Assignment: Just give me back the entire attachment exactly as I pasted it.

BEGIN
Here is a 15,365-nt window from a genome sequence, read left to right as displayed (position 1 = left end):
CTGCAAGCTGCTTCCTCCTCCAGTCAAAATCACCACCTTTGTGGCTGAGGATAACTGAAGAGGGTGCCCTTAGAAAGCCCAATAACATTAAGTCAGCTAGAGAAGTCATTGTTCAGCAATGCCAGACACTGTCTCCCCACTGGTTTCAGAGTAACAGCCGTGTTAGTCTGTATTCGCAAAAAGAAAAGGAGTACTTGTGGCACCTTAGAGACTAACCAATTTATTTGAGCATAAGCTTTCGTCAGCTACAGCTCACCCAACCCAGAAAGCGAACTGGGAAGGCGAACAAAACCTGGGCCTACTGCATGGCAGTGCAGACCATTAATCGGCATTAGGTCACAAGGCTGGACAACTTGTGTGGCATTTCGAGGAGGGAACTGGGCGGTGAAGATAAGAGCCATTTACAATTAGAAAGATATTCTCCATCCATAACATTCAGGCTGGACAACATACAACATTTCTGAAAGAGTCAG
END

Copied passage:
Here is a 15,365-nt window from a genome sequence, read left to right as displayed (position 1 = left end):
CTGCAAGCTGCTTCCTCCTCCAGTCAAAATCACCACCTTTGTGGCTGAGGATAACTGAAGAGGGTGCCCTTAGAAAGCCCAATAACATTAAGTCAGCTAGAGAAGTCATTGTTCAGCAATGCCAGACACTGTCTCCCCACTGGTTTCAGAGTAACAGCCGTGTTAGTCTGTATTCGCAAAAAGAAAAGGAGTACTTGTGGCACCTTAGAGACTAACCAATTTATTTGAGCATAAGCTTTCGTCAGCTACAGCTCACCCAACCCAGAAAGCGAACTGGGAAGGCGAACAAAACCTGGGCCTACTGCATGGCAGTGCAGACCATTAATCGGCATTAGGTCACAAGGCTGGACAACTTGTGTGGCATTTCGAGGAGGGAACTGGGCGGTGAAGATAAGAGCCATTTACAATTAGAAAGATATTCTCCATCCATAACATTCAGGCTGGACAACATACAACATTTCTGAAAGAGTCAG